Matera, a city in Southern Italy is one of the oldest settlements in the world that is still inhabited today. Most of this deeply fascinating city built into the slop of a rocky ravine is below your feet. Its tangle of streets criss-cross the rooftops of houses, many of them caves dug into the hardened clay walls of gullies.
The area around Matera was immortalised in the book, Christ stopped at Eboli, by Italian writer Carlo Levi who was exiled there in 1945 because of his anti-Fascist beliefs. The description of those times is chilling. “The houses were open on account of the heat and as I went by I could see into the caves, whose only light came in through the front doors. In these dark holes with walls cut out of the earth I saw a few pieces of miserable furniture, beds and some ragged clothes hanging up to dry. On the floor lay dogs, sheep, goats and pigs. Most families just have one cave to live in and there they sleep altogether, men women children and animals. This is how twenty thousand people live."
“Of children I saw an infinite number. They appeared from everywhere in the dust and the heat, amid the flies, stark naked or in rags. I have never in all my life seen such a picture of poverty.”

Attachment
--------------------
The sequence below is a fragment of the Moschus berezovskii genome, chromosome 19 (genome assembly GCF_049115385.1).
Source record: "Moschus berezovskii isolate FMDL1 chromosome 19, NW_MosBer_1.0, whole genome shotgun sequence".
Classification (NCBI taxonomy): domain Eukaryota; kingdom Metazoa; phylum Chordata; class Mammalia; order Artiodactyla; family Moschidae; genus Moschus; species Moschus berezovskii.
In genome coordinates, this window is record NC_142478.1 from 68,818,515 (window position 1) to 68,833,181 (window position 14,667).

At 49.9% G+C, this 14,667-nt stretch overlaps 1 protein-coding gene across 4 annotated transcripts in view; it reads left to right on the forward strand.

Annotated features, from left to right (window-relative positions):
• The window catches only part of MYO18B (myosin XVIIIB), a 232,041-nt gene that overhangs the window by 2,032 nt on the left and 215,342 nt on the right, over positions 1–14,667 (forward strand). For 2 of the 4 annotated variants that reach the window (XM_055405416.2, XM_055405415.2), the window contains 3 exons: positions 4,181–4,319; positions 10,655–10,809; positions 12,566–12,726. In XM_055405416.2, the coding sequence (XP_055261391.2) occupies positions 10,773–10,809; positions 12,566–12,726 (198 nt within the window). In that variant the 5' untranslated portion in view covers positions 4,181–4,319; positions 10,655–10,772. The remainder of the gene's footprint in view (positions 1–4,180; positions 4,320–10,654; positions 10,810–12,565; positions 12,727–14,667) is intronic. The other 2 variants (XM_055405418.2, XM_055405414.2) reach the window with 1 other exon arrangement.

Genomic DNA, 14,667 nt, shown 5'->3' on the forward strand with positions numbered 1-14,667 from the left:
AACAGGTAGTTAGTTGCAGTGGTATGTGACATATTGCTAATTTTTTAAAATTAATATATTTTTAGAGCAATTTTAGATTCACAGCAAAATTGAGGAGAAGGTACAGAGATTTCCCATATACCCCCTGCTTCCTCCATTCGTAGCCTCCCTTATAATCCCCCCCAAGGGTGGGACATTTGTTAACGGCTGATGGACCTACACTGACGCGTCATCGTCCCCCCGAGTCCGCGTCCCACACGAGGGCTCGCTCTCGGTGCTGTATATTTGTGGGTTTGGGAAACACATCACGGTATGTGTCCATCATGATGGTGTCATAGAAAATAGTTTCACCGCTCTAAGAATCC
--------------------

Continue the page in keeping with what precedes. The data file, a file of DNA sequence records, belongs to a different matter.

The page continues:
Publication of Levi’s book triggered a reaction from the Government and in the 1950’s the people were moved out of the caves and into modern housing. Today some of the old cave dwellings have been renovated and have become family homes again while others have been given a new lease of life as luxury hotels.
Stay in the ancient Sassi Caves with Albatross
Albatross Tours includes a two-night stay in such a hotel in its 17-day tour of Southern Italy and Sicily. Each guest cave is simple but stylish with wood hewn cupboards, a high bed, wooden benches dressed with a white linen table-cloth, flickering candles in alcoves and a magnificent free-standing bath on the flagstone floor. The only light comes from a high window which you open by pulling on a piece of string. There is no television or other concessions to modern life.
The company likes to book accommodation for its tours which reflects the true character of the city or town. In Alberobello in Puglia, for example, we are all given an individual Trulli in which to sleep. These quaint houses, once built entirely of dry stones, have a conical roof and arched alcoves for sleeping and eating.
The buildings are believed to date back to the 15th century. Without any binding material the huts were easy and quick to disassemble if the King’s property tax collectors were headed their way. Later Trullis were built as permanent homes and the small town of Alberobello is made up almost entirely of these unique white houses, colourfully dressed with window-boxes.
Albatross Tours fully-escorted 17-day Italy, the Deep South and Sicily tour from Rome to Palermo runs from May to October. Two and three-night stays in each place make for a leisurely trip and the average distance travelled each day on outings is only 147 kilometres.